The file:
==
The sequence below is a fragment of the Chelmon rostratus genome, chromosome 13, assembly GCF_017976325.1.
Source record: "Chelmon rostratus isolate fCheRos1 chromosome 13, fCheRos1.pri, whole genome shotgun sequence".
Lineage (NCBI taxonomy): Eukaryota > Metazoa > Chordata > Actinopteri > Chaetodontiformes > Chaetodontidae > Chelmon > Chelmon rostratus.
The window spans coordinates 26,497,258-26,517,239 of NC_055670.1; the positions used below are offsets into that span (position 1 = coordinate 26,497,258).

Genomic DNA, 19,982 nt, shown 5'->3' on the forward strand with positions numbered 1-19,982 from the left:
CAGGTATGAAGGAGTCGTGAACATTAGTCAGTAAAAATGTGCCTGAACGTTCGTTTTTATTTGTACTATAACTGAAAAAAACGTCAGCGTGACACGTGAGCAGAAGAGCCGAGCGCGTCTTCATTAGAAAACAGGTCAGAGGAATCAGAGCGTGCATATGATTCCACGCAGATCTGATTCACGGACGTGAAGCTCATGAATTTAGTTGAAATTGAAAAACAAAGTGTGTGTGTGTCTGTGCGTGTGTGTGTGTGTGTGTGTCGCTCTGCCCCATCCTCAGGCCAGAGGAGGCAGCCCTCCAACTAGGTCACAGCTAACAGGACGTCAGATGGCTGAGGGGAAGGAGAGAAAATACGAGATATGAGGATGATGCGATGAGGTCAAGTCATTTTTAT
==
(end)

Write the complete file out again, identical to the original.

The sequence below is a fragment of the Chelmon rostratus genome, chromosome 13, assembly GCF_017976325.1.
Source record: "Chelmon rostratus isolate fCheRos1 chromosome 13, fCheRos1.pri, whole genome shotgun sequence".
Lineage (NCBI taxonomy): Eukaryota > Metazoa > Chordata > Actinopteri > Chaetodontiformes > Chaetodontidae > Chelmon > Chelmon rostratus.
The window spans coordinates 26,497,258-26,517,239 of NC_055670.1; the positions used below are offsets into that span (position 1 = coordinate 26,497,258).

Genomic DNA, 19,982 nt, shown 5'->3' on the forward strand with positions numbered 1-19,982 from the left:
CAGGTATGAAGGAGTCGTGAACATTAGTCAGTAAAAATGTGCCTGAACGTTCGTTTTTATTTGTACTATAACTGAAAAAAACGTCAGCGTGACACGTGAGCAGAAGAGCCGAGCGCGTCTTCATTAGAAAACAGGTCAGAGGAATCAGAGCGTGCATATGATTCCACGCAGATCTGATTCACGGACGTGAAGCTCATGAATTTAGTTGAAATTGAAAAACAAAGTGTGTGTGTGTCTGTGCGTGTGTGTGTGTGTGTGTGTCGCTCTGCCCCATCCTCAGGCCAGAGGAGGCAGCCCTCCAACTAGGTCACAGCTAACAGGACGTCAGATGGCTGAGGGGAAGGAGAGAAAATACGAGATATGAGGATGATGCGATGAGGTCAAGTCATTTTTAT